BOSTON - It seems like the coronavirus is all anyone is talking about at the moment and the growing fears surrounding it has led to massive shifts in daily ways of life. Overseas, countries like China and Italy have been subject to quarantines, which is obviously the most extreme result of coronavirus concerns and precautions. But the ramifications are beginning to find their way over to the United States.
A number of events have been canceled in the U.S. and a number of institutions have shuttered their doors to prevent the spread of the virus. Just yesterday, Harvard University and Amherst College were two of the biggest academic names to announce that they would be closing their campuses after Spring Break. Essentially, a "digital campus" will serve in place of the standard scholastic procedures. They are not expected to be alone in these decisions.
It was announced by Mayor Marty Walsh that the Boston Marathon, held in April, would not yet be canceled, but the situation is being monitored. One Boston tradition that did not survive the cancellation cuts, however, is the annual St. Patrick's Day Parade on South Boston Street, as shared by the Boston Herald. A Boston tradition, the St. Patrick's Day Parade was a way of celebrating the Irish culture of the city and it has always been one of the preeminent holidays for local vendors and taverns.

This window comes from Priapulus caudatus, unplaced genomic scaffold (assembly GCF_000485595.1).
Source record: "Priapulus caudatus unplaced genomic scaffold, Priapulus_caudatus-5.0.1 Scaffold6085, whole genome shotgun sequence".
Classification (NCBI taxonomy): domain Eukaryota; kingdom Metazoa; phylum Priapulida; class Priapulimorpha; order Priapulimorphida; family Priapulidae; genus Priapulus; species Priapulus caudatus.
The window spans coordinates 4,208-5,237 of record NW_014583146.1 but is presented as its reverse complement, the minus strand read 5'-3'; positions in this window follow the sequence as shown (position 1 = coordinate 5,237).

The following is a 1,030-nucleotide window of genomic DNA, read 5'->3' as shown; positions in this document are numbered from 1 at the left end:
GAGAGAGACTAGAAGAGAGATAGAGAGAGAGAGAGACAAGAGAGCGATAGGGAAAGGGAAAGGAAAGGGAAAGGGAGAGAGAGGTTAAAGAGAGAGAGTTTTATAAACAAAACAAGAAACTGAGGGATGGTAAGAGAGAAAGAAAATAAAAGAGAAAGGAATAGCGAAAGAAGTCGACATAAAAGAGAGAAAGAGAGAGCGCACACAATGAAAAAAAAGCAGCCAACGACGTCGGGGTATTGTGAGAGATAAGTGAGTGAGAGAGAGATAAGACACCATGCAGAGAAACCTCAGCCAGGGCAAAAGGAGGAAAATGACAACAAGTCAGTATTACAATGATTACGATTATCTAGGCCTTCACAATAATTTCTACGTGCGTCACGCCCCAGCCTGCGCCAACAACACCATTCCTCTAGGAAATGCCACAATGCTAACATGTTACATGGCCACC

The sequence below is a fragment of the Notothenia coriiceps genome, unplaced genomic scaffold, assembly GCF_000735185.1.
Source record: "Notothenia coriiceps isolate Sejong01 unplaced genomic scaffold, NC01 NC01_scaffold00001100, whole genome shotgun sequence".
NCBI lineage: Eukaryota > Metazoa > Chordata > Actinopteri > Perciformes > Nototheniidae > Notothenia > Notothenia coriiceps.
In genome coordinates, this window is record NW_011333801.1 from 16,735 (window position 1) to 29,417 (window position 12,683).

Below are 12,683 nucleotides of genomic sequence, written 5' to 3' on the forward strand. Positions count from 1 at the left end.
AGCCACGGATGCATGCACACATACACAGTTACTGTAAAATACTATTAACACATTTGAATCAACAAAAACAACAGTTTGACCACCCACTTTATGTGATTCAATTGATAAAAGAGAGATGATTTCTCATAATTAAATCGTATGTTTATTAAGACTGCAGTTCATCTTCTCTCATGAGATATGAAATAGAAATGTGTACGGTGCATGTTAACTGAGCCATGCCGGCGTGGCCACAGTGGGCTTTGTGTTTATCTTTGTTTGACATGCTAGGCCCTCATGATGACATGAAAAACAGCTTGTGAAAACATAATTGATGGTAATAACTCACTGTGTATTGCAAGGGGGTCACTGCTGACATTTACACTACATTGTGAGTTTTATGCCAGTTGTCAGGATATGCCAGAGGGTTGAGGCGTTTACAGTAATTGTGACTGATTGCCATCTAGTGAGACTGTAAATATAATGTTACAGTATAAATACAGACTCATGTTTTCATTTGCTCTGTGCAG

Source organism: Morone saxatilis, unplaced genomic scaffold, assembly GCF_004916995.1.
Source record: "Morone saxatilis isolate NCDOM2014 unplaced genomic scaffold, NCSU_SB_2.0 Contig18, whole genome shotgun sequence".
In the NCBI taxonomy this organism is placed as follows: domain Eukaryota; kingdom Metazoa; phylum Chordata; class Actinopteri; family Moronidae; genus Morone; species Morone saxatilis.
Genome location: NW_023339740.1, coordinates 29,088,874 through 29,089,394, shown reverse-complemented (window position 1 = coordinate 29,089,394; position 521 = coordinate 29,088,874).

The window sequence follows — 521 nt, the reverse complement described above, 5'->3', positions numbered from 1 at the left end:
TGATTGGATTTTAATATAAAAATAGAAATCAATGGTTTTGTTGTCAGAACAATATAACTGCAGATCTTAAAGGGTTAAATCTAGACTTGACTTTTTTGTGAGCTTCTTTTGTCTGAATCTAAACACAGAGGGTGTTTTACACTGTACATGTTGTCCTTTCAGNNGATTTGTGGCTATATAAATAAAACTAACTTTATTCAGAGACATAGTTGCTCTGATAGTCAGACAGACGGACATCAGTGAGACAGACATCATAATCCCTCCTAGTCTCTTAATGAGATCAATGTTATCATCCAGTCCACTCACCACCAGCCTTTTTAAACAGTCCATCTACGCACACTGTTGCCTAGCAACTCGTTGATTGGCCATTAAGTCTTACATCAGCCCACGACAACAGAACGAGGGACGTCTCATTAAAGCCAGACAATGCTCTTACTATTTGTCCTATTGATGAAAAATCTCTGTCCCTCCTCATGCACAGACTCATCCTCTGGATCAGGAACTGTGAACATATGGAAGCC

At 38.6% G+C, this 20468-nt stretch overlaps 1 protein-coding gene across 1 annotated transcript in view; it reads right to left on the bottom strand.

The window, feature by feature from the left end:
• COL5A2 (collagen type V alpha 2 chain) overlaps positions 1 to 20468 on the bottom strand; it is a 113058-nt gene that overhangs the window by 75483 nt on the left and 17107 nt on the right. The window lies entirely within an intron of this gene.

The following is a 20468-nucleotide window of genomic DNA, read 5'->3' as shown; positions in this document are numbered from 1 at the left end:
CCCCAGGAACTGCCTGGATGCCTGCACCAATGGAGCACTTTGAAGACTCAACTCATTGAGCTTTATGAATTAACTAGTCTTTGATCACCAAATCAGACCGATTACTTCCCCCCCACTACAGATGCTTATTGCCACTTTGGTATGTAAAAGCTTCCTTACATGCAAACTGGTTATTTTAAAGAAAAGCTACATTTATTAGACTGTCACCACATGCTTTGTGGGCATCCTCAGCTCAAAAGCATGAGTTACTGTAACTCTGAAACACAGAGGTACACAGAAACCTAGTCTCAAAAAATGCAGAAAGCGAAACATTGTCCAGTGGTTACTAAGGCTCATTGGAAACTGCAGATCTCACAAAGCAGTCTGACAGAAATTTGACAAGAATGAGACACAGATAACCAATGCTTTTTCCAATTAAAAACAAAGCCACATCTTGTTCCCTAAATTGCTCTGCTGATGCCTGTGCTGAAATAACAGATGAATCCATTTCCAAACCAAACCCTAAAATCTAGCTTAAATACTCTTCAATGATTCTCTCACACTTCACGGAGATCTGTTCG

In the statement announcing the parade's cancellation, Mayor Walsh stated, "While the risk in Boston remains low, this situation is changing very quickly and we are closely monitoring any local cases. Our top priority is preventing any new cases, to the best of our ability, and we are paying close attention to guidance from public health officials. We encourage all residents to follow preventive measures to avoid illness, such as washing hands and staying home if you are feeling sick, and we will continue to make public any information as this situation develops in Boston."
This might seem like a premature decision to some, but the event was imminent and it is better to err on the side of caution than to hold a parade that is certainly frivolous in the face of such genuine concerns. Canceling events like these can help stop the spread of the virus and the surrounding panic. It might not seem like a necessary decision, but it is a necessary precaution.
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